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First Mardi Gras
On March 3, 1699, the French Explorers, while making their way up the Mississippi River commemorated Mardi Gras Day by naming the point where they stayed the night, Mardi Gras.  As D'Iberville and his brother Bienville made their explorations throughout the Gulf Coast region, they would often use references from their Catholic Calendar in naming stopovers or distinctive bodies of water.

Exploring Upstream
     They continued west (along the Mississippi Sound) in the long boats and encountered what was defined as "black rocks" preventing passage to the mainland.  However, with a storm brewing they had no choice but to brave the black rocks that were actually Mud Lumps. As the storm worsened, they navigated around the barriers and encountered the entrance to the East Pass of the Mississippi (now called North Pass).  Iberville led his crew upriver when on March 3, 1699, Mardi Gras Day, spent the night at a bend in the river which he named Mardi Gras.  He continued up-river inquiring as to LaSalle and Tonti, specifically looking for the Quinipissas tribe described in LaSalle's Journals.  After trekking northward with frustration, they retraced southward to a fork in the river.  Iberville sent the main body of men to return to Ship Island via the original Pass while he and four men and an Indian Guide went on to explore the new tributary which led them to the two lakes, now called the Maurepas and the Pontchartrain.

March 3, Mardi Gras Day, they traveled 12 leagues upstream to a point of land on the east side of the river they called Mardi Gras.  The next morning, they shot their guns to alert the Indians and continued upriver in search of the Malbanchya tribe described by LaSalle.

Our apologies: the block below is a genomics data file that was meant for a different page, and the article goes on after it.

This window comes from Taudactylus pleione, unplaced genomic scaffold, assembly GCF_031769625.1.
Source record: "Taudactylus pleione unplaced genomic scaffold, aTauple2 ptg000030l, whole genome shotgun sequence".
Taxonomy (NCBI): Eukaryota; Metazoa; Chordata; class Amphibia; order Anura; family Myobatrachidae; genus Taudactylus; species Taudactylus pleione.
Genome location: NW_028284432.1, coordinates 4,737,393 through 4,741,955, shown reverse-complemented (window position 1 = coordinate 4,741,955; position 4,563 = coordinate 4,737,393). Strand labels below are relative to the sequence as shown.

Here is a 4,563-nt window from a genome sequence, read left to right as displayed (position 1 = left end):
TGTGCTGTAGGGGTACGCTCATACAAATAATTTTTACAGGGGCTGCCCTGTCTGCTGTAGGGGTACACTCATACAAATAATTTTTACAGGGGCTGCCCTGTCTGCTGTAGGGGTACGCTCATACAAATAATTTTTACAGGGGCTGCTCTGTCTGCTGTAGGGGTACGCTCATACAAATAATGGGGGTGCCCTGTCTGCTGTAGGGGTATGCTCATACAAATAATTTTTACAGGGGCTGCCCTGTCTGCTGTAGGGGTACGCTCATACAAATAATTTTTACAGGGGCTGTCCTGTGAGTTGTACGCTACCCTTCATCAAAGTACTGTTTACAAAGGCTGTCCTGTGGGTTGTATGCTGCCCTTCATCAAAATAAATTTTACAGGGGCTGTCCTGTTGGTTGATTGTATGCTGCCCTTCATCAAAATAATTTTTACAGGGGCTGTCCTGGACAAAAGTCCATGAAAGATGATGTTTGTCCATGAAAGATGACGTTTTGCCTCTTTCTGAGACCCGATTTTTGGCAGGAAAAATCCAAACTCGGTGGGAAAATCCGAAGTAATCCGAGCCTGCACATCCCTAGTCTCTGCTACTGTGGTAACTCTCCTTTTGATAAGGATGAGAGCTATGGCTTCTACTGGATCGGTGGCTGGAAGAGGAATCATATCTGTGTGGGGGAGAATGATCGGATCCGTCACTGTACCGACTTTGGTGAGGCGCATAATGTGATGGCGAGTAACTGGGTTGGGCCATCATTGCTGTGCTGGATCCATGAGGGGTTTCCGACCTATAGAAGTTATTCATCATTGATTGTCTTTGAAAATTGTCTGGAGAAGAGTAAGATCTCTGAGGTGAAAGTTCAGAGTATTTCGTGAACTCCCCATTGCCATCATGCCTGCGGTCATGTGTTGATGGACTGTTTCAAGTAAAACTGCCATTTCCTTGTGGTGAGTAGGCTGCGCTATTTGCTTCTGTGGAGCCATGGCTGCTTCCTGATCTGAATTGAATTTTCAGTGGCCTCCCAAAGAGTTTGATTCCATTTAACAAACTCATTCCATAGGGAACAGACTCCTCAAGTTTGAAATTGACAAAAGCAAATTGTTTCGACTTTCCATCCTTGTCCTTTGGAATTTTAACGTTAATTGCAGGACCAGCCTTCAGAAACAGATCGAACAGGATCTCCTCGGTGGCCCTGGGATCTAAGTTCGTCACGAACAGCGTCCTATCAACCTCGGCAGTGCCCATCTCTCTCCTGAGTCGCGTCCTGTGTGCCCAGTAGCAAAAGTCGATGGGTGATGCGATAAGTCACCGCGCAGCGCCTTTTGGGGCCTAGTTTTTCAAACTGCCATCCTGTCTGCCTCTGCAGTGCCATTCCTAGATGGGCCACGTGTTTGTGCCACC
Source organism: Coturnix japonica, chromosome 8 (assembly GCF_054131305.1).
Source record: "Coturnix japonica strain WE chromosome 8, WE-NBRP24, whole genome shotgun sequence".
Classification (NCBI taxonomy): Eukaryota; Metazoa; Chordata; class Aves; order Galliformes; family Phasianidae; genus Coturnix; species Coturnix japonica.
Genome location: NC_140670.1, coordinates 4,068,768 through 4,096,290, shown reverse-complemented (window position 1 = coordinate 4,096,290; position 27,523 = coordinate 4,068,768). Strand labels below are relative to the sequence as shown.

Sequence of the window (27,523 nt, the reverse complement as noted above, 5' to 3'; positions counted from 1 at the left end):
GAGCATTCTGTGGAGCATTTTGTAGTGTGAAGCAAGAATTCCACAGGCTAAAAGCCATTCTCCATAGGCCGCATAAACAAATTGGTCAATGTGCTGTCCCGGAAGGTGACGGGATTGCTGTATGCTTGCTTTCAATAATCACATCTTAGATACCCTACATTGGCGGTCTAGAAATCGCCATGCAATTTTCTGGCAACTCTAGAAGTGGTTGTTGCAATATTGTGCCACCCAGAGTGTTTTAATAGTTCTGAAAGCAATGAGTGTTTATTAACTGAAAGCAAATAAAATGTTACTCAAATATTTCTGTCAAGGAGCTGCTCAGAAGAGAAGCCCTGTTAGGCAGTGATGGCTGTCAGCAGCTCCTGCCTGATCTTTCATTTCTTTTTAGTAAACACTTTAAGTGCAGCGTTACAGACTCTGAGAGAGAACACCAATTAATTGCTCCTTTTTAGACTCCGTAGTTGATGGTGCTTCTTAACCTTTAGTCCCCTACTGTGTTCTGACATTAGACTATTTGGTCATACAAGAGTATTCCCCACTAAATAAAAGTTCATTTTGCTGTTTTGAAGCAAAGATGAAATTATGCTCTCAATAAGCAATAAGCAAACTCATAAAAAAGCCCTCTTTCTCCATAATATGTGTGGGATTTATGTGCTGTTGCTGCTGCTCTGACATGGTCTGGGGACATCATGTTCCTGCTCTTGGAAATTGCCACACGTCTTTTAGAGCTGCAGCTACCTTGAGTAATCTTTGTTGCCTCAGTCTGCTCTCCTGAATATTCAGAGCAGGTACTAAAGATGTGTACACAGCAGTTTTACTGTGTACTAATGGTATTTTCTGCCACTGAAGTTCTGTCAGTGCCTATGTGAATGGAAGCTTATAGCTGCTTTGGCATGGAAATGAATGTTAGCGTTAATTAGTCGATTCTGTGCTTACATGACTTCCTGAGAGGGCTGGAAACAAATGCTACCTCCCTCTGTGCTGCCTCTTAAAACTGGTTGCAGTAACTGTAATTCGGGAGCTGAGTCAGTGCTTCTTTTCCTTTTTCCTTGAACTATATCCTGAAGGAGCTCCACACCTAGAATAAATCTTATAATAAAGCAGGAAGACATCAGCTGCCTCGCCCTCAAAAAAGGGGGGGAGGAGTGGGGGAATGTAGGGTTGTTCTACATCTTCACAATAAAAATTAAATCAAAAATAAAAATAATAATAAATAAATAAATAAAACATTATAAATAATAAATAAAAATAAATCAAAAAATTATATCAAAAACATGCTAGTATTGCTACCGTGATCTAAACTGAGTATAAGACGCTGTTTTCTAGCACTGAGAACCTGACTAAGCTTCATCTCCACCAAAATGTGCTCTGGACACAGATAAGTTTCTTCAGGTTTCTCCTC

Monsieur Surgeres reported:  Tuesday, the 3rd, Mardi Gras, toward seven in the morning, the services of the mass were held and we chanted a Te Deum to celebrate our acquaintance with the river Mississippi.
Wednesday, the 4th, Ash Wednesday, everyone received the ashes on the forehead, then we offered the sacrifice of the Mass.  After having planted a cross and having had our breakfast, we embarked again.

Note:  The Mardi Gras Bend in the river Mississippi River no longer exists, but would have been situated approximately 60 miles south of New Orleans.


     The foundation of Mardi Gras was started long before the French.  Some historians see a relationship to the ancient fertility rituals performed to welcome the coming of Spring, a time of rebirth.  One possible early version of the Mardi Gras festival was the Lupercalia. This was a celebration around mid-February in Rome.  The early Church leaders diverted the pagan practices toward a more Christian focus.

     In Christian communities around the world, the 40 days preceding Easter comprise Lent, the season of prayer and fasting observed by the Roman Catholic Church and other Christian denominations during the forty days and seven Sundays before Easter Sunday.  It begins with Ash Wednesday, the day many Catholics go to church to receive the sign of the cross marked in ash on their foreheads, its purpose being to remind them of their own mortality.

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